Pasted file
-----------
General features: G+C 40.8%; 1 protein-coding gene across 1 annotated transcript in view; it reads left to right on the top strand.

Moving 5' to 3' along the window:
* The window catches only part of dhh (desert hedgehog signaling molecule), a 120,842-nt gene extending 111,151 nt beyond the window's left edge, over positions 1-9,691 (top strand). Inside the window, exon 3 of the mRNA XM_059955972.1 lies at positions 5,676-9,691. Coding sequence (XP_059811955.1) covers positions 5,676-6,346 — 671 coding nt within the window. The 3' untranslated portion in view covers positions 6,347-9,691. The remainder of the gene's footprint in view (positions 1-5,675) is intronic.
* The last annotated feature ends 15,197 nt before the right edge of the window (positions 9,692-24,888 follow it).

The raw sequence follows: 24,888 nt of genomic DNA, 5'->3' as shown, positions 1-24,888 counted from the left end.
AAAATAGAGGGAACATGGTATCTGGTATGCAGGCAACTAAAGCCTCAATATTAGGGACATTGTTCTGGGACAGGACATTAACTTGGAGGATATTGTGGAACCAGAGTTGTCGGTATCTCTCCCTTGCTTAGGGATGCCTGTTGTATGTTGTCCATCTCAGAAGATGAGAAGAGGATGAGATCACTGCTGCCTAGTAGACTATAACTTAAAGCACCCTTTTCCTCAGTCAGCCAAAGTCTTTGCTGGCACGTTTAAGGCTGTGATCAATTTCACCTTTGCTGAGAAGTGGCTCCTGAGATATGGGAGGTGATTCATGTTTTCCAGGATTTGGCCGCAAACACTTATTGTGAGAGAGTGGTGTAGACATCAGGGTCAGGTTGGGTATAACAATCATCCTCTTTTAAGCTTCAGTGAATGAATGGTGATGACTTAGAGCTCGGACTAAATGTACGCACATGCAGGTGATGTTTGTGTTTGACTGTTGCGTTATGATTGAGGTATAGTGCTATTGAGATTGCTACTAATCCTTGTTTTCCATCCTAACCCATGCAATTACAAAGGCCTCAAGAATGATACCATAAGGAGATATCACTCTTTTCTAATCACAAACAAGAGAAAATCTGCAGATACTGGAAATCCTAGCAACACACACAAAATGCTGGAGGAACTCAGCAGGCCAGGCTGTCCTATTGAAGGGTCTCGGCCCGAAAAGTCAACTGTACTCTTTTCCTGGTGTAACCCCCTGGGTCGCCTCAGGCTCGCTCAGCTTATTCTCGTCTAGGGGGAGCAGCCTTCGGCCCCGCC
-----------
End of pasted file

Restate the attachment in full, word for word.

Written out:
General features: G+C 40.8%; 1 protein-coding gene across 1 annotated transcript in view; it reads left to right on the top strand.

Moving 5' to 3' along the window:
* The window catches only part of dhh (desert hedgehog signaling molecule), a 120,842-nt gene extending 111,151 nt beyond the window's left edge, over positions 1-9,691 (top strand). Inside the window, exon 3 of the mRNA XM_059955972.1 lies at positions 5,676-9,691. Coding sequence (XP_059811955.1) covers positions 5,676-6,346 — 671 coding nt within the window. The 3' untranslated portion in view covers positions 6,347-9,691. The remainder of the gene's footprint in view (positions 1-5,675) is intronic.
* The last annotated feature ends 15,197 nt before the right edge of the window (positions 9,692-24,888 follow it).

The raw sequence follows: 24,888 nt of genomic DNA, 5'->3' as shown, positions 1-24,888 counted from the left end.
AAAATAGAGGGAACATGGTATCTGGTATGCAGGCAACTAAAGCCTCAATATTAGGGACATTGTTCTGGGACAGGACATTAACTTGGAGGATATTGTGGAACCAGAGTTGTCGGTATCTCTCCCTTGCTTAGGGATGCCTGTTGTATGTTGTCCATCTCAGAAGATGAGAAGAGGATGAGATCACTGCTGCCTAGTAGACTATAACTTAAAGCACCCTTTTCCTCAGTCAGCCAAAGTCTTTGCTGGCACGTTTAAGGCTGTGATCAATTTCACCTTTGCTGAGAAGTGGCTCCTGAGATATGGGAGGTGATTCATGTTTTCCAGGATTTGGCCGCAAACACTTATTGTGAGAGAGTGGTGTAGACATCAGGGTCAGGTTGGGTATAACAATCATCCTCTTTTAAGCTTCAGTGAATGAATGGTGATGACTTAGAGCTCGGACTAAATGTACGCACATGCAGGTGATGTTTGTGTTTGACTGTTGCGTTATGATTGAGGTATAGTGCTATTGAGATTGCTACTAATCCTTGTTTTCCATCCTAACCCATGCAATTACAAAGGCCTCAAGAATGATACCATAAGGAGATATCACTCTTTTCTAATCACAAACAAGAGAAAATCTGCAGATACTGGAAATCCTAGCAACACACACAAAATGCTGGAGGAACTCAGCAGGCCAGGCTGTCCTATTGAAGGGTCTCGGCCCGAAAAGTCAACTGTACTCTTTTCCTGGTGTAACCCCCTGGGTCGCCTCAGGCTCGCTCAGCTTATTCTCGTCTAGGGGGAGCAGCCTTCGGCCCCGCC